The real problem with the world are laws preventing culling.

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        • #5
          Re: Shotgun Shell Shelf-life

          Originally posted by ISC View Post
          It's hard to beat a GI ammo can.
          Funny you mention that -- they sent the shells in an ammo can.

          So I guess there they will stay.
          Media vita in morte sumus

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          • #6
            Re: Shotgun Shell Shelf-life

            I've still got shells that I loaded myself back in '78. I occasionally will shoot three or four of them just to see if they still work. So far, they all have. I'd expect the plastic hulled factory loads to have a longer shelf life than old paper hulls.

            FWIW, in my experience, most issues with humidity being a problem come due to temperature changes rather than ambient humidity itself. If you store them in a reasonably temperature stable place, they will last next to forever.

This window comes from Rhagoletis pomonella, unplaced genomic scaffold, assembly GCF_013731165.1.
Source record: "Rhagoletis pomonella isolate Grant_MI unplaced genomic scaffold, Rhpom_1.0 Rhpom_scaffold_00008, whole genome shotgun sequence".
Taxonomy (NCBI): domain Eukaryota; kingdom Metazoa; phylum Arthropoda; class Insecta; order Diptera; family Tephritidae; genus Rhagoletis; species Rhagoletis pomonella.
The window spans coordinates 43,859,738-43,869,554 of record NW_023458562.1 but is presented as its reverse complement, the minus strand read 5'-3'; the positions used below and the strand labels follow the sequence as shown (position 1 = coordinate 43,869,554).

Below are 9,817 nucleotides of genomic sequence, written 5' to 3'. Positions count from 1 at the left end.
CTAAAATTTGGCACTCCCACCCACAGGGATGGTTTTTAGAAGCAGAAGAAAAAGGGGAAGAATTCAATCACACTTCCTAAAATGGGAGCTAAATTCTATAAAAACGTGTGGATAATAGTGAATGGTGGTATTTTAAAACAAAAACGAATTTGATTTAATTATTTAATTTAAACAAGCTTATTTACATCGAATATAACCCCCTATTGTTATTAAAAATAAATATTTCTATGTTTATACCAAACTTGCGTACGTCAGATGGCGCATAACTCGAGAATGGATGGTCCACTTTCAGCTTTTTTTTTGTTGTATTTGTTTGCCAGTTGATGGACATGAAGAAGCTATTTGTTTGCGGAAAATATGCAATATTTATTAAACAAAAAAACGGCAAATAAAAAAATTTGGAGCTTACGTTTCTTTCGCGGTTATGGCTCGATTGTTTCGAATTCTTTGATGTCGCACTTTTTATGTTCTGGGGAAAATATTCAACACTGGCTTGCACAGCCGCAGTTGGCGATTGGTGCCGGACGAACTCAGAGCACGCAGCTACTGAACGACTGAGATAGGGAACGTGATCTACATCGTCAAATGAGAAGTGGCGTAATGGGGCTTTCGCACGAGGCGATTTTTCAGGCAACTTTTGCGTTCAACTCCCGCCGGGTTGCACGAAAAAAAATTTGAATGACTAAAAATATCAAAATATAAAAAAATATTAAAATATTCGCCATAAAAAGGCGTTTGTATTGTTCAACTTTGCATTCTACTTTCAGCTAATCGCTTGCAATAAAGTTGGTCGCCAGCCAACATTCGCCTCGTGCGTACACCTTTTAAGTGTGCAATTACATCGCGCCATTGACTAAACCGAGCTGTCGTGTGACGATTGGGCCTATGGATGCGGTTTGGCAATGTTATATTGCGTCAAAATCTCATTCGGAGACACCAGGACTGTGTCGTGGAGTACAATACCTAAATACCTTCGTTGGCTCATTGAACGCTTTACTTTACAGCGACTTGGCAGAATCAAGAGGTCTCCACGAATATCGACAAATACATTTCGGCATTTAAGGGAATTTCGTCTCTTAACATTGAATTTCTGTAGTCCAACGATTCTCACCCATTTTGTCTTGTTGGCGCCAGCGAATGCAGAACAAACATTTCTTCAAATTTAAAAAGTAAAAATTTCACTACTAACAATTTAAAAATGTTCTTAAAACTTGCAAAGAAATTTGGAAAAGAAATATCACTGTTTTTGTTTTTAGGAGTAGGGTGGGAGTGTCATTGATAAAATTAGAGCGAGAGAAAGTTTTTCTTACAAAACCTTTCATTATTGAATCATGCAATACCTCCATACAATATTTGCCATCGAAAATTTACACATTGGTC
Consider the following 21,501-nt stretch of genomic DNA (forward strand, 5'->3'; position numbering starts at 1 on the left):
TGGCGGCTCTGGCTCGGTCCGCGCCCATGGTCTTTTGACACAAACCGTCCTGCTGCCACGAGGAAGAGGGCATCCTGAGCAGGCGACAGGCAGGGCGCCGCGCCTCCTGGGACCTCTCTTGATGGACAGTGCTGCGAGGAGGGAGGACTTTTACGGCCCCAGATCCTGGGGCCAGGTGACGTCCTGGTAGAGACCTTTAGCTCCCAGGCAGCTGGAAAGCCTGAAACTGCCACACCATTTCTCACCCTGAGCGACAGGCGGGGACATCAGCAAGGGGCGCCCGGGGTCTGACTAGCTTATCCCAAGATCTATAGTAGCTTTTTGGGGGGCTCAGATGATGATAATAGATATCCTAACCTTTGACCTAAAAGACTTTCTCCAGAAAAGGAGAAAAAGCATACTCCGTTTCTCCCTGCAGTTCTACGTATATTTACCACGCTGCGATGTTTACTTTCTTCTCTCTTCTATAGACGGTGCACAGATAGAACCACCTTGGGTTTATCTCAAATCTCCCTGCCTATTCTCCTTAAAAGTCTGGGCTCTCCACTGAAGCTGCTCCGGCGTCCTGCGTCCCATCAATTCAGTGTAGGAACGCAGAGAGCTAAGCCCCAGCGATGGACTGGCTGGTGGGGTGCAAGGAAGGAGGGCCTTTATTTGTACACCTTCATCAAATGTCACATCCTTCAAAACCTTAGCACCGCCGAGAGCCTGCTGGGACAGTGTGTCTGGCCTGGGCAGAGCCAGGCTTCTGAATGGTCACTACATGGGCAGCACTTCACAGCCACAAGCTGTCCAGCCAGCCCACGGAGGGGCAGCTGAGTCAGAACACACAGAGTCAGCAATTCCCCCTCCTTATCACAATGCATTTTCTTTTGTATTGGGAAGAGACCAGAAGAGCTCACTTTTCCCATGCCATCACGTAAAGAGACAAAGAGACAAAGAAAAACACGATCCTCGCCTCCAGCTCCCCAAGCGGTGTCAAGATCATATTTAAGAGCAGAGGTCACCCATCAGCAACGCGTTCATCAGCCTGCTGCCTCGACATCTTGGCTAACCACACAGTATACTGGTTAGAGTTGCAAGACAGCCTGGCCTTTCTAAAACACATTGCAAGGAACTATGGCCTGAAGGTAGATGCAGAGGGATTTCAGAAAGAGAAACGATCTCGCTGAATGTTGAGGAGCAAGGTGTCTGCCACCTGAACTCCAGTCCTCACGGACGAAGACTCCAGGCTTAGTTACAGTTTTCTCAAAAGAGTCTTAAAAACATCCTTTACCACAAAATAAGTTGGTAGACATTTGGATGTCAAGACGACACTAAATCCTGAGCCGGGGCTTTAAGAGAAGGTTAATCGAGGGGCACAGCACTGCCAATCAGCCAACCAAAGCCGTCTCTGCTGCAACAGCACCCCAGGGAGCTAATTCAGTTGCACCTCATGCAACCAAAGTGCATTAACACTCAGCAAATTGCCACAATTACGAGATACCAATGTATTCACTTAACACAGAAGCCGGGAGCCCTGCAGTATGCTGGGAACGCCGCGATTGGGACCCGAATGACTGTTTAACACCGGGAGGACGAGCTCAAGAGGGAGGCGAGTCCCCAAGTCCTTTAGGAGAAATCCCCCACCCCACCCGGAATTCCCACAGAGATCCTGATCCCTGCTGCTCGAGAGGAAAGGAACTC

Alle Kunst ist umsunst Wenn ein Engel auf das Zundloch brunzet (All skill is in vain if an angel pisses down the touch-hole of your musket.) Old German Folk Wisdom.

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            • #7
              Re: Shotgun Shell Shelf-life

              I have a box of Federal 12g slugs in paper hulls. I figure they have to be 50 years old. I wonder when they stopped using paper. I share your concerns on their shelf life.

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              • #8
                Re: Shotgun Shell Shelf-life